3 Div. 44.

114 So.2d 299 (1959)


Court of Appeals of Alabama.

Attorney(s) appearing for the Case

Hugh M. Caffey, Jr., Brewton, for appellant.

MacDonald Gallion, Atty. Gen., and Jas. W. Webb, Asst. Atty. Gen., for the State.

CATES, Judge.

Rudolph was indicted and convicted for being an accessory after the fact to murder. Code 1940, Tit. 14, § 15. After a nonjury trial, Rudolph was fined $150.

The evidence for the State tended to show:

On November 16, 1957, Beulah Mae Turk (Rudolph's purported principal), her mother, Lilly Hill, her sister, Sadie Mae Feagin, and Emmett Jackson were at Alex Rudolph's house.

They had killed a hog, scalded the carcass, and Alex, Emmett and Sadie Mae were scraping the hairs off the hide.

Emmett left the others, and the next testimony we have of him is Beulah Mae's telling of her stabbing him. Alex was not a witness to the stabbing, but Beulah Mae testified, without objection, that Alex knew she had stabbed Emmett.

Beulah Mae and Alex picked up Emmett and put him in Alex's pickup truck and drove off to Beulah Mae's place. Alex then apparently went to a store and sent word for the sheriff.

The crime here charged has three elements: (1) knowledge of the accessory of the principal's crime, (2) commission of a complete felony, and (3) active aid (passivity excluded). Wharton's Criminal Law and Procedure, § 112; Bishop, Criminal Law (9th Ed.), § 693; Russell on Crime (11th Ed.), p. 173; 14 Am.Jur., Criminal Law, §§ 102-104; 22 C.J.S. Criminal Law §§ 95-99.

Our statute adds: "* * * with intent to enable him [i. e., the principal] to avoid or escape from arrest, trial, conviction, or punishment."

Beulah Mae's testimony as to whether or not Emmett Jackson was dead when she and Alex put him in the truck was vague. It runs:

"Q. How many times did you stab him? A. Once. "Q. * * * Now was that sufficient to cause his death? A. (No answer) "Q. That killed him didn't it? A. That's right." * * * * * * "Q. Now was Emmett Jackson living or dead at that time? A. Well I wouldn't say—if I had to say I'd say he was dead."

On cross-examination, Beulah Mae was asked:

"Q. Was Emmett Jackson dead or alive at that time? A. Well just like I said [a]while ago, I don't know."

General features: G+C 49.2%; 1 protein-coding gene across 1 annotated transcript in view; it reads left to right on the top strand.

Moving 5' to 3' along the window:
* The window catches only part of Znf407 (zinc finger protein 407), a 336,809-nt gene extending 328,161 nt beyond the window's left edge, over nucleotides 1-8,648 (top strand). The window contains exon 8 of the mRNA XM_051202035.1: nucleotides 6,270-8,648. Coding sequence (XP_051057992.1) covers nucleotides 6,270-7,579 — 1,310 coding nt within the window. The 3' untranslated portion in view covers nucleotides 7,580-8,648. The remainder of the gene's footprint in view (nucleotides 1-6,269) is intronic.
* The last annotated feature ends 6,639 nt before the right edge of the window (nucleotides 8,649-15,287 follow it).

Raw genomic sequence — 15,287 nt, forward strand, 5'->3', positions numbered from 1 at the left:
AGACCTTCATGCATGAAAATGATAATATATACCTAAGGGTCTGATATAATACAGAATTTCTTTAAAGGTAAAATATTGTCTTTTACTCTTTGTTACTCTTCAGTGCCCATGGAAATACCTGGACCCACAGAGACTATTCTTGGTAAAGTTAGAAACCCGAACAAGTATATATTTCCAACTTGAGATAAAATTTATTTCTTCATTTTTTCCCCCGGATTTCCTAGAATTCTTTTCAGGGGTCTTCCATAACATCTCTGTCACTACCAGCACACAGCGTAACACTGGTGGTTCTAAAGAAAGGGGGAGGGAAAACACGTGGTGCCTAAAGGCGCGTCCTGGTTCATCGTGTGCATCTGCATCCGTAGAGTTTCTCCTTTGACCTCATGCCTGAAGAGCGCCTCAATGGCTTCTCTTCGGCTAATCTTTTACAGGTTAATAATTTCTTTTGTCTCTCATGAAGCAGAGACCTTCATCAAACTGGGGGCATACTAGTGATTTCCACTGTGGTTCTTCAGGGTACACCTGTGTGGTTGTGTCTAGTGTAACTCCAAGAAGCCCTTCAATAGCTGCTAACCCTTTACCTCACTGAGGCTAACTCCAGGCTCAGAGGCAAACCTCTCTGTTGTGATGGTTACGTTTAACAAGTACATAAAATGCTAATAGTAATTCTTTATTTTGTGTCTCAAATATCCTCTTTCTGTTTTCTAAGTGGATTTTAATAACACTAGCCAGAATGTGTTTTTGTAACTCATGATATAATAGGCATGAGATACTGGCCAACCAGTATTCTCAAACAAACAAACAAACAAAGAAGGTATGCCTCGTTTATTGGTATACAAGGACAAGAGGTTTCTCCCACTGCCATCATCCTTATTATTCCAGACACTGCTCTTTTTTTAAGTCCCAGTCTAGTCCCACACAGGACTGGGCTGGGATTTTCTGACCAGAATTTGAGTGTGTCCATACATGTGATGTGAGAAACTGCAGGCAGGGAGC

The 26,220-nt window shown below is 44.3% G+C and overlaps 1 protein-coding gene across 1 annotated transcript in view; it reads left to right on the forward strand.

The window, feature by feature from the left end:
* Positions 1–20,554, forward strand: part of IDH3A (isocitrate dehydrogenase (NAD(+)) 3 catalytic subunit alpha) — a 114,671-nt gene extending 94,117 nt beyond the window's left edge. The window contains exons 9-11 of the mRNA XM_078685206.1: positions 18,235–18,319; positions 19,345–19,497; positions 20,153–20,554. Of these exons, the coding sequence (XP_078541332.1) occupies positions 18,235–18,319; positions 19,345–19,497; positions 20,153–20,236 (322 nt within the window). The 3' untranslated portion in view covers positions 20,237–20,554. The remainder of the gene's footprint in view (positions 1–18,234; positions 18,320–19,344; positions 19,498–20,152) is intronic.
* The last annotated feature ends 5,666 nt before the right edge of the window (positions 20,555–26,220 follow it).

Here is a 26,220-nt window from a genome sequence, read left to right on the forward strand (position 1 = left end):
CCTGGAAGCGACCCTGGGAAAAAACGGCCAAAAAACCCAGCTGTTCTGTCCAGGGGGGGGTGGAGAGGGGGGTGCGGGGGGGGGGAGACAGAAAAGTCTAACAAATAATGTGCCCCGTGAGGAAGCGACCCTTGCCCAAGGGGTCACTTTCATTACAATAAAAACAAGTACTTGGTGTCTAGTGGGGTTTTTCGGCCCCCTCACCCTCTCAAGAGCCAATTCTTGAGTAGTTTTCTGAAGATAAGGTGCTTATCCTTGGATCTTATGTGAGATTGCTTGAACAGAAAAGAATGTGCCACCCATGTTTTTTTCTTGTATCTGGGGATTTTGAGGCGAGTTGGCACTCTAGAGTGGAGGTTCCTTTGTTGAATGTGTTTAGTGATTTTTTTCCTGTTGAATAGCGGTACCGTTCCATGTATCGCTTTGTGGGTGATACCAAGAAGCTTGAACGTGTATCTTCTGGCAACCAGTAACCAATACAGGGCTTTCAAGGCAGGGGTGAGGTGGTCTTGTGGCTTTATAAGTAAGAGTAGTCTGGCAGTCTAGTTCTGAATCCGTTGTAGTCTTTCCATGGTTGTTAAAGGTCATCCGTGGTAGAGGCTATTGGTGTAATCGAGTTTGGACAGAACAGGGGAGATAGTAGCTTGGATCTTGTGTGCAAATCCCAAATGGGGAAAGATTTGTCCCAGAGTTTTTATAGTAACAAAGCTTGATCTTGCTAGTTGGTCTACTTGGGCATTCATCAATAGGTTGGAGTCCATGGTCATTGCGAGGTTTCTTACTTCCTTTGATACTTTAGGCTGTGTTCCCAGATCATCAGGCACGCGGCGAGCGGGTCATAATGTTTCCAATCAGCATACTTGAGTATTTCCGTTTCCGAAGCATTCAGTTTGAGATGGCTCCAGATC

Had the State rested here, we should have had to reverse because, to make one an accessory after the fact to murder, the help furnished the principal must be given after the murder is complete. iv. Bl. Com. 38; Harrel v. State, 39 Miss. 702, 80 Am.Dec. 95. See also Crosby v. State, 179 Miss. 149, 175 So. 180.

Beulah Mae went on to testify that, in her and Alex's taking Emmett to her house, they were carrying the wounded man "away from any sort of medical attention, rather than toward it."

If Emmett were then alive, his transportation could be viewed as complicity by Alex in what later became murder.

There is no dispute that Emmett was a corpse when Alex took him from the pickup truck and laid him in the yard at Beulah Mae's home. We view this as the crucial act of this record.

When the sheriff arrived, Beulah Mae told him in Alex's presence that she had stabbed Emmett "down at the well—at the church" about 200 yards at the most from her house. The solicitor then asked her, "And what did he [Alex] have to say about it?" She replied, "Nothing."

From her testimony on cross-examination, it appears Alex was the instigator of her lying about the scene of death.

"Q. Where did you tell the sheriff you killed Emmett Jackson? A. I told him I killed him down there at the well. "Q. That's in Conecuh County, is that correct? A. That's right. "Q. But you testified that you didn't kill him down at the well, that you killed him around at Alex Rudolph's house, is that correct? A. That's right. "Q. Now whose idea was it to tell him you had killed him around there at the well? A. It was Alex's idea. "Q. What reason did he give you for telling that lie? A. I reckon he called hisself clearing himself. "Q. Did he try to clear you in any way? A. Not as I knows of. "Q. Well Alex didn't need to clear himself did he, he had no connection with that killing did he? A. No, sir. "Q. He wasn't even present at the spot that you cut Emmett Jackson, is that correct? A. That's right. "Q. You did the cutting all by yourself? A. That's right. "Q. And it is your belief that Alex was trying to clear himself in some way, is that correct? A. That's the only way I can figure it out."